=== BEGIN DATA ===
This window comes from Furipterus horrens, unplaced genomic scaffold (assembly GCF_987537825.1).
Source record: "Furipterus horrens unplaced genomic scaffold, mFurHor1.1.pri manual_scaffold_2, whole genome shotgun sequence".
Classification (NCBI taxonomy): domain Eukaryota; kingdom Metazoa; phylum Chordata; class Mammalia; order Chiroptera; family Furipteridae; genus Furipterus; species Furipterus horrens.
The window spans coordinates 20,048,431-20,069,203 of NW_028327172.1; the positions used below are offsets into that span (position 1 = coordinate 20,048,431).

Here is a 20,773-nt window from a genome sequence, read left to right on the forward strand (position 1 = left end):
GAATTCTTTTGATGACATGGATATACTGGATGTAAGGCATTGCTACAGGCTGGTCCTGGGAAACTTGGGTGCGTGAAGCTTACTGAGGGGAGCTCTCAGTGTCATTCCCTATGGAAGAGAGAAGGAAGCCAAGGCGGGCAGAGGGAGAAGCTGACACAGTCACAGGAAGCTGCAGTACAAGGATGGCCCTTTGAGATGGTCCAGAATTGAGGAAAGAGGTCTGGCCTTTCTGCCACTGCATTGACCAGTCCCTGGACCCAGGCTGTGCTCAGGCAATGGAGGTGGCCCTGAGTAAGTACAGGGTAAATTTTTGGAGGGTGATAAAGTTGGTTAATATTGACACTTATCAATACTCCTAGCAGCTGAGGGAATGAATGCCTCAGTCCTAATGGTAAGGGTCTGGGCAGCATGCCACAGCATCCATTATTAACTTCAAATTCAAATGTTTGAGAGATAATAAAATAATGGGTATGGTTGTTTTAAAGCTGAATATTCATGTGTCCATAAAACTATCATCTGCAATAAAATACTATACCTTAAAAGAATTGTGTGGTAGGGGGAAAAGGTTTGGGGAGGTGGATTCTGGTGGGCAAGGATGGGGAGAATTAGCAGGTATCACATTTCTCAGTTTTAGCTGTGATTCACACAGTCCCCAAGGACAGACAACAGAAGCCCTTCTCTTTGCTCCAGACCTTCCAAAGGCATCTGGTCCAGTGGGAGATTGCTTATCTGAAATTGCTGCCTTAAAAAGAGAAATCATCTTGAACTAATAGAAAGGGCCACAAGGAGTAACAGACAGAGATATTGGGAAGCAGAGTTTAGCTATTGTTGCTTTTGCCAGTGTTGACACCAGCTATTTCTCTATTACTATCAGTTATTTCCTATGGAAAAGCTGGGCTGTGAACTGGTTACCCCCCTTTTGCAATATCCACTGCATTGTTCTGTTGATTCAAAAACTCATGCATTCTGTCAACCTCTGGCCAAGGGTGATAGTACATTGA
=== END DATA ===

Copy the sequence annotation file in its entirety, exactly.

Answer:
This window comes from Furipterus horrens, unplaced genomic scaffold (assembly GCF_987537825.1).
Source record: "Furipterus horrens unplaced genomic scaffold, mFurHor1.1.pri manual_scaffold_2, whole genome shotgun sequence".
Classification (NCBI taxonomy): domain Eukaryota; kingdom Metazoa; phylum Chordata; class Mammalia; order Chiroptera; family Furipteridae; genus Furipterus; species Furipterus horrens.
The window spans coordinates 20,048,431-20,069,203 of NW_028327172.1; the positions used below are offsets into that span (position 1 = coordinate 20,048,431).

Here is a 20,773-nt window from a genome sequence, read left to right on the forward strand (position 1 = left end):
GAATTCTTTTGATGACATGGATATACTGGATGTAAGGCATTGCTACAGGCTGGTCCTGGGAAACTTGGGTGCGTGAAGCTTACTGAGGGGAGCTCTCAGTGTCATTCCCTATGGAAGAGAGAAGGAAGCCAAGGCGGGCAGAGGGAGAAGCTGACACAGTCACAGGAAGCTGCAGTACAAGGATGGCCCTTTGAGATGGTCCAGAATTGAGGAAAGAGGTCTGGCCTTTCTGCCACTGCATTGACCAGTCCCTGGACCCAGGCTGTGCTCAGGCAATGGAGGTGGCCCTGAGTAAGTACAGGGTAAATTTTTGGAGGGTGATAAAGTTGGTTAATATTGACACTTATCAATACTCCTAGCAGCTGAGGGAATGAATGCCTCAGTCCTAATGGTAAGGGTCTGGGCAGCATGCCACAGCATCCATTATTAACTTCAAATTCAAATGTTTGAGAGATAATAAAATAATGGGTATGGTTGTTTTAAAGCTGAATATTCATGTGTCCATAAAACTATCATCTGCAATAAAATACTATACCTTAAAAGAATTGTGTGGTAGGGGGAAAAGGTTTGGGGAGGTGGATTCTGGTGGGCAAGGATGGGGAGAATTAGCAGGTATCACATTTCTCAGTTTTAGCTGTGATTCACACAGTCCCCAAGGACAGACAACAGAAGCCCTTCTCTTTGCTCCAGACCTTCCAAAGGCATCTGGTCCAGTGGGAGATTGCTTATCTGAAATTGCTGCCTTAAAAAGAGAAATCATCTTGAACTAATAGAAAGGGCCACAAGGAGTAACAGACAGAGATATTGGGAAGCAGAGTTTAGCTATTGTTGCTTTTGCCAGTGTTGACACCAGCTATTTCTCTATTACTATCAGTTATTTCCTATGGAAAAGCTGGGCTGTGAACTGGTTACCCCCCTTTTGCAATATCCACTGCATTGTTCTGTTGATTCAAAAACTCATGCATTCTGTCAACCTCTGGCCAAGGGTGATAGTACATTGA